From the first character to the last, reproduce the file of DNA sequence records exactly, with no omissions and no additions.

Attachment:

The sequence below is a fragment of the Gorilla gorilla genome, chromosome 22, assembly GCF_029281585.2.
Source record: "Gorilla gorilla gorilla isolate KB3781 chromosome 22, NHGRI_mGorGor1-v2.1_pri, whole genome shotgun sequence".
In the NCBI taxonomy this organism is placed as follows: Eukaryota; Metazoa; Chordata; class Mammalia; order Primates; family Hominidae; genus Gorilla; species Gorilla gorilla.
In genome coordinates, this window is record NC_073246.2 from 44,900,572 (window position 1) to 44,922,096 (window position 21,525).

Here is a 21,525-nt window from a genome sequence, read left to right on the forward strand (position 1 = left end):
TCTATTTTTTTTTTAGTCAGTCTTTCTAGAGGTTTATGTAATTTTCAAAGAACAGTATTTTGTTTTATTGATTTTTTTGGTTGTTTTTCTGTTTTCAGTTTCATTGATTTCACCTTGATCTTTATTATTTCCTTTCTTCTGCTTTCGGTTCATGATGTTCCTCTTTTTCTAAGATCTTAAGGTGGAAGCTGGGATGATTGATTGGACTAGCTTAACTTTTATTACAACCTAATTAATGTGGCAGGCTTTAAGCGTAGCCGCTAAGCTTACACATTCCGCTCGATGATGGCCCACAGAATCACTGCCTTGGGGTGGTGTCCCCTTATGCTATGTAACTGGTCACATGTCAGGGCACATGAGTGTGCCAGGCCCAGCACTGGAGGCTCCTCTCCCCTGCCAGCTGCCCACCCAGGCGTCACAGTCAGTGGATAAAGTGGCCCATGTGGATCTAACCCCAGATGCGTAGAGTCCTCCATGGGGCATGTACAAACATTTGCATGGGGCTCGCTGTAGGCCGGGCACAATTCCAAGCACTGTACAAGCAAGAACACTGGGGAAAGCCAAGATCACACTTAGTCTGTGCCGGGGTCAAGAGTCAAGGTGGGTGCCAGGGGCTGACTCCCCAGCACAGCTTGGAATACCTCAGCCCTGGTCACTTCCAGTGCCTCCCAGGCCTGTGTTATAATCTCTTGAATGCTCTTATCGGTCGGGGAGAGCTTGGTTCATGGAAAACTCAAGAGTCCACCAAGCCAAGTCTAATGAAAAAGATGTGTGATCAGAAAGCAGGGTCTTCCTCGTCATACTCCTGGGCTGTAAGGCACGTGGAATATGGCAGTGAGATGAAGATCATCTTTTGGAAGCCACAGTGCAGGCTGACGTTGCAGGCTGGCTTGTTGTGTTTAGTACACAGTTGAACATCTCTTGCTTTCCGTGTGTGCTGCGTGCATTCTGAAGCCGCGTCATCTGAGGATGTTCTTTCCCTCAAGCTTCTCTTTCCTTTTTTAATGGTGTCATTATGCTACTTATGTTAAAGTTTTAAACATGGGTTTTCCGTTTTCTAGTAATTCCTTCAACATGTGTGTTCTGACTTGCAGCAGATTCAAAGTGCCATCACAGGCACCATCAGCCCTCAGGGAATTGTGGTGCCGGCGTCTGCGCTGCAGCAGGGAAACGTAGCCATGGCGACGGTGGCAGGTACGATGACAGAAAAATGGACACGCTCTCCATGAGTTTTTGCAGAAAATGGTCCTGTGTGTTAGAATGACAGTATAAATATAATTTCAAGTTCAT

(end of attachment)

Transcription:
The sequence below is a fragment of the Gorilla gorilla genome, chromosome 22, assembly GCF_029281585.2.
Source record: "Gorilla gorilla gorilla isolate KB3781 chromosome 22, NHGRI_mGorGor1-v2.1_pri, whole genome shotgun sequence".
In the NCBI taxonomy this organism is placed as follows: Eukaryota; Metazoa; Chordata; class Mammalia; order Primates; family Hominidae; genus Gorilla; species Gorilla gorilla.
In genome coordinates, this window is record NC_073246.2 from 44,900,572 (window position 1) to 44,922,096 (window position 21,525).

Here is a 21,525-nt window from a genome sequence, read left to right on the forward strand (position 1 = left end):
TCTATTTTTTTTTTAGTCAGTCTTTCTAGAGGTTTATGTAATTTTCAAAGAACAGTATTTTGTTTTATTGATTTTTTTGGTTGTTTTTCTGTTTTCAGTTTCATTGATTTCACCTTGATCTTTATTATTTCCTTTCTTCTGCTTTCGGTTCATGATGTTCCTCTTTTTCTAAGATCTTAAGGTGGAAGCTGGGATGATTGATTGGACTAGCTTAACTTTTATTACAACCTAATTAATGTGGCAGGCTTTAAGCGTAGCCGCTAAGCTTACACATTCCGCTCGATGATGGCCCACAGAATCACTGCCTTGGGGTGGTGTCCCCTTATGCTATGTAACTGGTCACATGTCAGGGCACATGAGTGTGCCAGGCCCAGCACTGGAGGCTCCTCTCCCCTGCCAGCTGCCCACCCAGGCGTCACAGTCAGTGGATAAAGTGGCCCATGTGGATCTAACCCCAGATGCGTAGAGTCCTCCATGGGGCATGTACAAACATTTGCATGGGGCTCGCTGTAGGCCGGGCACAATTCCAAGCACTGTACAAGCAAGAACACTGGGGAAAGCCAAGATCACACTTAGTCTGTGCCGGGGTCAAGAGTCAAGGTGGGTGCCAGGGGCTGACTCCCCAGCACAGCTTGGAATACCTCAGCCCTGGTCACTTCCAGTGCCTCCCAGGCCTGTGTTATAATCTCTTGAATGCTCTTATCGGTCGGGGAGAGCTTGGTTCATGGAAAACTCAAGAGTCCACCAAGCCAAGTCTAATGAAAAAGATGTGTGATCAGAAAGCAGGGTCTTCCTCGTCATACTCCTGGGCTGTAAGGCACGTGGAATATGGCAGTGAGATGAAGATCATCTTTTGGAAGCCACAGTGCAGGCTGACGTTGCAGGCTGGCTTGTTGTGTTTAGTACACAGTTGAACATCTCTTGCTTTCCGTGTGTGCTGCGTGCATTCTGAAGCCGCGTCATCTGAGGATGTTCTTTCCCTCAAGCTTCTCTTTCCTTTTTTAATGGTGTCATTATGCTACTTATGTTAAAGTTTTAAACATGGGTTTTCCGTTTTCTAGTAATTCCTTCAACATGTGTGTTCTGACTTGCAGCAGATTCAAAGTGCCATCACAGGCACCATCAGCCCTCAGGGAATTGTGGTGCCGGCGTCTGCGCTGCAGCAGGGAAACGTAGCCATGGCGACGGTGGCAGGTACGATGACAGAAAAATGGACACGCTCTCCATGAGTTTTTGCAGAAAATGGTCCTGTGTGTTAGAATGACAGTATAAATATAATTTCAAGTTCAT